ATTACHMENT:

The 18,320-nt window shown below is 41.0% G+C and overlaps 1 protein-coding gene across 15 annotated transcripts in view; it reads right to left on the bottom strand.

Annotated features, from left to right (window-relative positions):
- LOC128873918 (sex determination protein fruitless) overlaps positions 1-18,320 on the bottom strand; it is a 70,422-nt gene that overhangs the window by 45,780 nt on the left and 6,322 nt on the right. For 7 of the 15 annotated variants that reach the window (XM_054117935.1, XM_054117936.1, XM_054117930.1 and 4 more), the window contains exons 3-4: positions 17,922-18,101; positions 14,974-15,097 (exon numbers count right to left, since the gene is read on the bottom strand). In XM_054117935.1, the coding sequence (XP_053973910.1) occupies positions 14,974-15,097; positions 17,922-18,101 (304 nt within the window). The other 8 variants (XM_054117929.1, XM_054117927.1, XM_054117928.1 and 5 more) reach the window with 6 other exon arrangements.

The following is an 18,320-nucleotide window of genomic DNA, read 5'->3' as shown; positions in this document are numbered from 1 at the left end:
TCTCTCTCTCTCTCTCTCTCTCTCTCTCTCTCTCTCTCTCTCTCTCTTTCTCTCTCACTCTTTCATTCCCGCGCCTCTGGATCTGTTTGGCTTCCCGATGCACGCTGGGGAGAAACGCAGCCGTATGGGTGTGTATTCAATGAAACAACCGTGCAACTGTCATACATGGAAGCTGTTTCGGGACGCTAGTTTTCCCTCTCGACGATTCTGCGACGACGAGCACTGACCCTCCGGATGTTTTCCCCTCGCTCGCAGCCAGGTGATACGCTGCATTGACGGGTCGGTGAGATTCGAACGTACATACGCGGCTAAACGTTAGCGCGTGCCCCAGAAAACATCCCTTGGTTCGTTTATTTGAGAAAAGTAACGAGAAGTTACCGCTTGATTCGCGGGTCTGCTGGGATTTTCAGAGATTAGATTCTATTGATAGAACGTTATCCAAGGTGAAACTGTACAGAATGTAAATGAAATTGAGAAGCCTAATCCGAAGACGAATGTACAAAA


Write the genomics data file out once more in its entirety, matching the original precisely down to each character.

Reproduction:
The 18,320-nt window shown below is 41.0% G+C and overlaps 1 protein-coding gene across 15 annotated transcripts in view; it reads right to left on the bottom strand.

Annotated features, from left to right (window-relative positions):
- LOC128873918 (sex determination protein fruitless) overlaps positions 1-18,320 on the bottom strand; it is a 70,422-nt gene that overhangs the window by 45,780 nt on the left and 6,322 nt on the right. For 7 of the 15 annotated variants that reach the window (XM_054117935.1, XM_054117936.1, XM_054117930.1 and 4 more), the window contains exons 3-4: positions 17,922-18,101; positions 14,974-15,097 (exon numbers count right to left, since the gene is read on the bottom strand). In XM_054117935.1, the coding sequence (XP_053973910.1) occupies positions 14,974-15,097; positions 17,922-18,101 (304 nt within the window). The other 8 variants (XM_054117929.1, XM_054117927.1, XM_054117928.1 and 5 more) reach the window with 6 other exon arrangements.

The following is an 18,320-nucleotide window of genomic DNA, read 5'->3' as shown; positions in this document are numbered from 1 at the left end:
TCTCTCTCTCTCTCTCTCTCTCTCTCTCTCTCTCTCTCTCTCTCTCTTTCTCTCTCACTCTTTCATTCCCGCGCCTCTGGATCTGTTTGGCTTCCCGATGCACGCTGGGGAGAAACGCAGCCGTATGGGTGTGTATTCAATGAAACAACCGTGCAACTGTCATACATGGAAGCTGTTTCGGGACGCTAGTTTTCCCTCTCGACGATTCTGCGACGACGAGCACTGACCCTCCGGATGTTTTCCCCTCGCTCGCAGCCAGGTGATACGCTGCATTGACGGGTCGGTGAGATTCGAACGTACATACGCGGCTAAACGTTAGCGCGTGCCCCAGAAAACATCCCTTGGTTCGTTTATTTGAGAAAAGTAACGAGAAGTTACCGCTTGATTCGCGGGTCTGCTGGGATTTTCAGAGATTAGATTCTATTGATAGAACGTTATCCAAGGTGAAACTGTACAGAATGTAAATGAAATTGAGAAGCCTAATCCGAAGACGAATGTACAAAA